With the dry weather continuing, Dorset and Wiltshire Fire and Rescue Service is asking campsite managers, particularly in rural areas like Purbeck, to consider preventing the use of barbecues and campfires on their sites.
It’s urging them to minimise the potential fire risks and if they can’t provide a hardstanding area for barbecues, to think about restricting their use at this time.
Swanage Fire Station along with a crew from Wareham, were called to this heath fire at Church Knowle on Thursday 28th July 2022
Spike in the number of fires
There’s been a spike in the number of fires affecting fields, heathland and open space during the current dry summer weather, with a recent heath fire at Stoborough caused by a portable barbecue.
Around a hectare of grassland, heath and gorse was burnt, when a barbecue was lit in a field and the strong winds caused a nearby hedge to catch alight. The fire then spread to the adjacent heathland.
Many campsites around Swanage will be full as the summer school holidays begin and the Swanage Carnival starting on Saturday 30th July 2022, draws hundreds of extra visitors to the area.
In June 2022 this portable barbecue in a field caused the hedge to catch light and spread to Stoborough Heath causing widespread devastation
Restrict use of open fires in certain locations
The fire service says that site managers should carry out a risk assessment and provide both adequate firefighting equipment and some means to raise the alarm.
Also, where appropriate, the site rules should be amended to restrict use of open fires in certain locations, therefore reducing the chances of fire spread during high-risk periods.
Wareham Fire crew put out this campfire that had spread at Holton Heath on Wednesday 27th July 2022
“Campfires and fire pits can be a significant danger”
Dorset and Wiltshire Fire and Rescue Service group manager Charlie Pack said:
“Where campsites don’t have hardstanding available for barbecues, we would ask that they consider preventing their use. Campfires and fire pits can also be a significant danger, as it doesn’t take much for the wind to pick up, sending sparks and flames onto adjacent dry grassland.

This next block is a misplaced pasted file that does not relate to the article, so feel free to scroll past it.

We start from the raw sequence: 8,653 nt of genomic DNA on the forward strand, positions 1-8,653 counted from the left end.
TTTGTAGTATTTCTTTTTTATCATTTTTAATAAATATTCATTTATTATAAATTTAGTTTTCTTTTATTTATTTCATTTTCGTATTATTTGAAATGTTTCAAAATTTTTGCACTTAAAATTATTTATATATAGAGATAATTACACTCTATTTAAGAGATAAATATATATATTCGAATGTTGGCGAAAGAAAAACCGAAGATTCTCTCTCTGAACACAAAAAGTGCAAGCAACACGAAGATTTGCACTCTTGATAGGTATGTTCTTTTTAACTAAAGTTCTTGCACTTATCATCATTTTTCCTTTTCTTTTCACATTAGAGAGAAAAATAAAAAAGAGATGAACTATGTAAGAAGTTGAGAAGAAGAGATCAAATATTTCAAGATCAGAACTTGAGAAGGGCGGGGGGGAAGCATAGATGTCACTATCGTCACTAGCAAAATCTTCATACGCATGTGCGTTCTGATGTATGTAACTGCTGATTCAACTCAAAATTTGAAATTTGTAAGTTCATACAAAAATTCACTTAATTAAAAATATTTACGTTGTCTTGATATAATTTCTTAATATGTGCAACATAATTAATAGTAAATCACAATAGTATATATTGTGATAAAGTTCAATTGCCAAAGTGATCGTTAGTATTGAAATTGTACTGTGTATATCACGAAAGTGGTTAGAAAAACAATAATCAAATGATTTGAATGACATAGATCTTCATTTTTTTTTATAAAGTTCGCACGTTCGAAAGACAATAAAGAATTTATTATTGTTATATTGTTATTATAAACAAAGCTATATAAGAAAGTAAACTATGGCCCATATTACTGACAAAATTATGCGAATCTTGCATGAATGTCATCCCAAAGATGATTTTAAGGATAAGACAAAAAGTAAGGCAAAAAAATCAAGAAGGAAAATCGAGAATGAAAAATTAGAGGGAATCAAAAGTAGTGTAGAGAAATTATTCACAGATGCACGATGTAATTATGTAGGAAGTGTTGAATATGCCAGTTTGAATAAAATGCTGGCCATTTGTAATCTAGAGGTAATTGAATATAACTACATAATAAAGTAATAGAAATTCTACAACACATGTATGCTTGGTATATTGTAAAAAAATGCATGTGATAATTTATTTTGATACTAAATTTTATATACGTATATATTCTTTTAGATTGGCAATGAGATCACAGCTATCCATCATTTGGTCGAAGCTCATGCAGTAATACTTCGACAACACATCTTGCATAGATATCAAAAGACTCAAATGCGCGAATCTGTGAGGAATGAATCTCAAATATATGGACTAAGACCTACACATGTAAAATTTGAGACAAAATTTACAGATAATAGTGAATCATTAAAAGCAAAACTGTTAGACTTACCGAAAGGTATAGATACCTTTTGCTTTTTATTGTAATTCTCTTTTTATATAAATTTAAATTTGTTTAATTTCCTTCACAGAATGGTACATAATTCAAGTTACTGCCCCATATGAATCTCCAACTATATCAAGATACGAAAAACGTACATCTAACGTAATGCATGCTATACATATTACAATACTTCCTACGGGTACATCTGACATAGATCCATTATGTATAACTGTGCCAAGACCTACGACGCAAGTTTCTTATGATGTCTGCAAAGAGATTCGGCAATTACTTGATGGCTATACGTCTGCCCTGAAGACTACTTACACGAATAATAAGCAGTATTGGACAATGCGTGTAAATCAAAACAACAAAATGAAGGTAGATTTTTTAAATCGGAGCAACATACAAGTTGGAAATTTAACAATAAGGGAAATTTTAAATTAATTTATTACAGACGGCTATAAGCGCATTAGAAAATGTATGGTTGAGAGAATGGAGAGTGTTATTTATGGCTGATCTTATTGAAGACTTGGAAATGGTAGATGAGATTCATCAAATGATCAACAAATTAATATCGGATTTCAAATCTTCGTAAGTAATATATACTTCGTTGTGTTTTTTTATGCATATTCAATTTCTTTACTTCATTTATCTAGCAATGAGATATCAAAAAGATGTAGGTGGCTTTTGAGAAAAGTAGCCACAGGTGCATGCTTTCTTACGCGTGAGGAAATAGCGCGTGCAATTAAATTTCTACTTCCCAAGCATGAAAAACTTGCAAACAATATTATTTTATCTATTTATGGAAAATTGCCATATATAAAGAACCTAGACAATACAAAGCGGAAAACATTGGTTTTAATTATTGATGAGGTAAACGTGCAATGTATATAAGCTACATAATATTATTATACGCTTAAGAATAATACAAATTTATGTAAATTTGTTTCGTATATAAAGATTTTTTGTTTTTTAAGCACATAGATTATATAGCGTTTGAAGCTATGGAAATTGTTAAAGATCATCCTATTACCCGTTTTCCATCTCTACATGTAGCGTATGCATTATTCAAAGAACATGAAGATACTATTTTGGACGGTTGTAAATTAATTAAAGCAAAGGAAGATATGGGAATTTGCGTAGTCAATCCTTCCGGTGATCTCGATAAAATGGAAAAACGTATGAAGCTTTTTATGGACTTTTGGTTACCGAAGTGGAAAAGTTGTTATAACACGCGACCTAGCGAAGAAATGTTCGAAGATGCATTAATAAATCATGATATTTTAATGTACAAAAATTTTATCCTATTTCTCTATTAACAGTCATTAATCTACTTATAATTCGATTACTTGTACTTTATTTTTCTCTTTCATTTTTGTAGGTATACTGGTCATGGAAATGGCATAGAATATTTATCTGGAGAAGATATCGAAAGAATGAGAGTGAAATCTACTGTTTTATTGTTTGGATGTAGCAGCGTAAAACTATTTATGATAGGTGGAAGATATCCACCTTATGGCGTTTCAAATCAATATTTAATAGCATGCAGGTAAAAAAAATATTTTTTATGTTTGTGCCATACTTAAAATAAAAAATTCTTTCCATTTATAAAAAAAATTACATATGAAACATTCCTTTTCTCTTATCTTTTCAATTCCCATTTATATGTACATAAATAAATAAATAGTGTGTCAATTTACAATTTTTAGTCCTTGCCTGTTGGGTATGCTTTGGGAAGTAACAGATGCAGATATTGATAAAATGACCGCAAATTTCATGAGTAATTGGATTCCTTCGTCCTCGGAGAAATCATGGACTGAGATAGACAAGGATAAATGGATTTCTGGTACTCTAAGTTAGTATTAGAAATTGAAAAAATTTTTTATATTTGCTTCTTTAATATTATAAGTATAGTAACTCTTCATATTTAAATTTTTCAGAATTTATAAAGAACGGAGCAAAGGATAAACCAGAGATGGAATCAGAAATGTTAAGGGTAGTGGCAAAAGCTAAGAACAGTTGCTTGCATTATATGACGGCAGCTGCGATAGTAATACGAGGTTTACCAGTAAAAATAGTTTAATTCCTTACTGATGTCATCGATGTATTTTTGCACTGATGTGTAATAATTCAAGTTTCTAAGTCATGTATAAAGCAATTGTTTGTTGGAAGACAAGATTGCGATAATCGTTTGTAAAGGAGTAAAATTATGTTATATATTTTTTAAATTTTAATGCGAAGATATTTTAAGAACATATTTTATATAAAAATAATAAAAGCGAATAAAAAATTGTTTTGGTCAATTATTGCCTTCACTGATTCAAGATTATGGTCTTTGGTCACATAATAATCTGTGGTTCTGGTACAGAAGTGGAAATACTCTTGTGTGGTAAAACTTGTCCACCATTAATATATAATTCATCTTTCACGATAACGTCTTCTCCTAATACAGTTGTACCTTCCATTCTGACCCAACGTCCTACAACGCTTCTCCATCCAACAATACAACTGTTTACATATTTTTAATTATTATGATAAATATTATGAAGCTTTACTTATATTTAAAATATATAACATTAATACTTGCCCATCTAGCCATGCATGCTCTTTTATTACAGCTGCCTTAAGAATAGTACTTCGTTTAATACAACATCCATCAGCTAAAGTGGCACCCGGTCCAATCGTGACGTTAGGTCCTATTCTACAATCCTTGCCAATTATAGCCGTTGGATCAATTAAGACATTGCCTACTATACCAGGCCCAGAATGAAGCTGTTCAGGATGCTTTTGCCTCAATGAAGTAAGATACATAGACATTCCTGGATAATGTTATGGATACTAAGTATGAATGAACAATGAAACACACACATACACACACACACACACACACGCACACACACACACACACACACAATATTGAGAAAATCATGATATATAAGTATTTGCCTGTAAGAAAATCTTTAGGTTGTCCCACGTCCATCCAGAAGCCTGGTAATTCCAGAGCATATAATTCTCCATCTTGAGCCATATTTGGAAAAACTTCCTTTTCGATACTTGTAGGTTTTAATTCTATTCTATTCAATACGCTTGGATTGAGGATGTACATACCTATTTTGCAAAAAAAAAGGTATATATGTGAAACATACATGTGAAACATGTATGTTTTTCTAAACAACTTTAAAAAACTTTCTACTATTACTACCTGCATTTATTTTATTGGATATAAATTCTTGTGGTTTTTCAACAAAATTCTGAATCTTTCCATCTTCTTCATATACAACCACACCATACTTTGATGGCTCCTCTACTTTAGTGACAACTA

“Most campsites should have at least six metres of clearance between pitches as a safety measure, but we would also encourage limiting use of any form of naked flame, and ensuring there is water supply easily available should the worst happen. Putting in some simple site requirements, and enforcing them, could make a huge difference.
“There are areas where fires are banned in law, and these are patrolled regularly, but in other areas, we are reliant on people acting responsibly. Barbecues, especially disposable ones, pose a significant danger, which is why we have our ‘Bring a picnic not a BBQ campaign’.
“We don’t want to stop people having fun, but we do need them to really think twice before they light any kind of fire.”
A hectare of heath at Stoborough was destroyed by a portable barbecue in June 2022
Use of location apps like What3Words
The fire service says that anyone running or visiting a campsite in a remote location is urged to make sure they have accurate address details, in case they have to call 999.
It’s also recommending the use of location apps, like What3Words to identify a rural area like a camping field.
More about fire safety can be found on the Dorset and Wiltshire Fire and Rescue Service website